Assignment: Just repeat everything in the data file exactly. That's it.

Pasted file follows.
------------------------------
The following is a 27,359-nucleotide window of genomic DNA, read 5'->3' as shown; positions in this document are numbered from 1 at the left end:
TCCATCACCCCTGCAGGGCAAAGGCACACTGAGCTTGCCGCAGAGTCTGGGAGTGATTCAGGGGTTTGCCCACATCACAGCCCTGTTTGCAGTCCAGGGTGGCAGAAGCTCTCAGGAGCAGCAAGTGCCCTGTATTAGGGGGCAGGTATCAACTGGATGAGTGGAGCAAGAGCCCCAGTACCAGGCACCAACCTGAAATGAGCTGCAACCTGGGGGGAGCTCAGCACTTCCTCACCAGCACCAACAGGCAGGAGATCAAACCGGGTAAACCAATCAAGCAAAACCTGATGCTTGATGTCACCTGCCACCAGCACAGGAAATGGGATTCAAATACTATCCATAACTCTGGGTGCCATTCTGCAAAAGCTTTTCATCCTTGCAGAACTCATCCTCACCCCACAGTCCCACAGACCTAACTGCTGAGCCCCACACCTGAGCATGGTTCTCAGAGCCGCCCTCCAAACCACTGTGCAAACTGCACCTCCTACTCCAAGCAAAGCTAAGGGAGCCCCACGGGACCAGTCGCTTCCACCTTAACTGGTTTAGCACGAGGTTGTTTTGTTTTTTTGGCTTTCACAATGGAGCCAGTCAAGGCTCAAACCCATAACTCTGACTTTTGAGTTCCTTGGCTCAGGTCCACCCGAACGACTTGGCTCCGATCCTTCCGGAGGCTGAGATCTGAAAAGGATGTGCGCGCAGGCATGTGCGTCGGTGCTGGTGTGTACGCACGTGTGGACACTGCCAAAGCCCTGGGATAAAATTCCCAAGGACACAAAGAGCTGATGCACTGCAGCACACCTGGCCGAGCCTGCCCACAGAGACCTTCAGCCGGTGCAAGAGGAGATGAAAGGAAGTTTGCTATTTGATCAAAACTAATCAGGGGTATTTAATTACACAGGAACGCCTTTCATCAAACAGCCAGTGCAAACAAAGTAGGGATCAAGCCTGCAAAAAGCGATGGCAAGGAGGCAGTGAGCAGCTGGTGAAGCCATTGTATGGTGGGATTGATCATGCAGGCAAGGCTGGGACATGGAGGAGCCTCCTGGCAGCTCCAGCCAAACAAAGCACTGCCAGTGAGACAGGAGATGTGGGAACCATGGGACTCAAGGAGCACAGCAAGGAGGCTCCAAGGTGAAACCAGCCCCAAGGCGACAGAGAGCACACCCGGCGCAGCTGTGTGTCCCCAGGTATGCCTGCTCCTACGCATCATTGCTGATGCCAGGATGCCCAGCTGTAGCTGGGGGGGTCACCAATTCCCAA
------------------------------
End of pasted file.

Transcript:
The following is a 27,359-nucleotide window of genomic DNA, read 5'->3' as shown; positions in this document are numbered from 1 at the left end:
TCCATCACCCCTGCAGGGCAAAGGCACACTGAGCTTGCCGCAGAGTCTGGGAGTGATTCAGGGGTTTGCCCACATCACAGCCCTGTTTGCAGTCCAGGGTGGCAGAAGCTCTCAGGAGCAGCAAGTGCCCTGTATTAGGGGGCAGGTATCAACTGGATGAGTGGAGCAAGAGCCCCAGTACCAGGCACCAACCTGAAATGAGCTGCAACCTGGGGGGAGCTCAGCACTTCCTCACCAGCACCAACAGGCAGGAGATCAAACCGGGTAAACCAATCAAGCAAAACCTGATGCTTGATGTCACCTGCCACCAGCACAGGAAATGGGATTCAAATACTATCCATAACTCTGGGTGCCATTCTGCAAAAGCTTTTCATCCTTGCAGAACTCATCCTCACCCCACAGTCCCACAGACCTAACTGCTGAGCCCCACACCTGAGCATGGTTCTCAGAGCCGCCCTCCAAACCACTGTGCAAACTGCACCTCCTACTCCAAGCAAAGCTAAGGGAGCCCCACGGGACCAGTCGCTTCCACCTTAACTGGTTTAGCACGAGGTTGTTTTGTTTTTTTGGCTTTCACAATGGAGCCAGTCAAGGCTCAAACCCATAACTCTGACTTTTGAGTTCCTTGGCTCAGGTCCACCCGAACGACTTGGCTCCGATCCTTCCGGAGGCTGAGATCTGAAAAGGATGTGCGCGCAGGCATGTGCGTCGGTGCTGGTGTGTACGCACGTGTGGACACTGCCAAAGCCCTGGGATAAAATTCCCAAGGACACAAAGAGCTGATGCACTGCAGCACACCTGGCCGAGCCTGCCCACAGAGACCTTCAGCCGGTGCAAGAGGAGATGAAAGGAAGTTTGCTATTTGATCAAAACTAATCAGGGGTATTTAATTACACAGGAACGCCTTTCATCAAACAGCCAGTGCAAACAAAGTAGGGATCAAGCCTGCAAAAAGCGATGGCAAGGAGGCAGTGAGCAGCTGGTGAAGCCATTGTATGGTGGGATTGATCATGCAGGCAAGGCTGGGACATGGAGGAGCCTCCTGGCAGCTCCAGCCAAACAAAGCACTGCCAGTGAGACAGGAGATGTGGGAACCATGGGACTCAAGGAGCACAGCAAGGAGGCTCCAAGGTGAAACCAGCCCCAAGGCGACAGAGAGCACACCCGGCGCAGCTGTGTGTCCCCAGGTATGCCTGCTCCTACGCATCATTGCTGATGCCAGGATGCCCAGCTGTAGCTGGGGGGGTCACCAATTCCCAA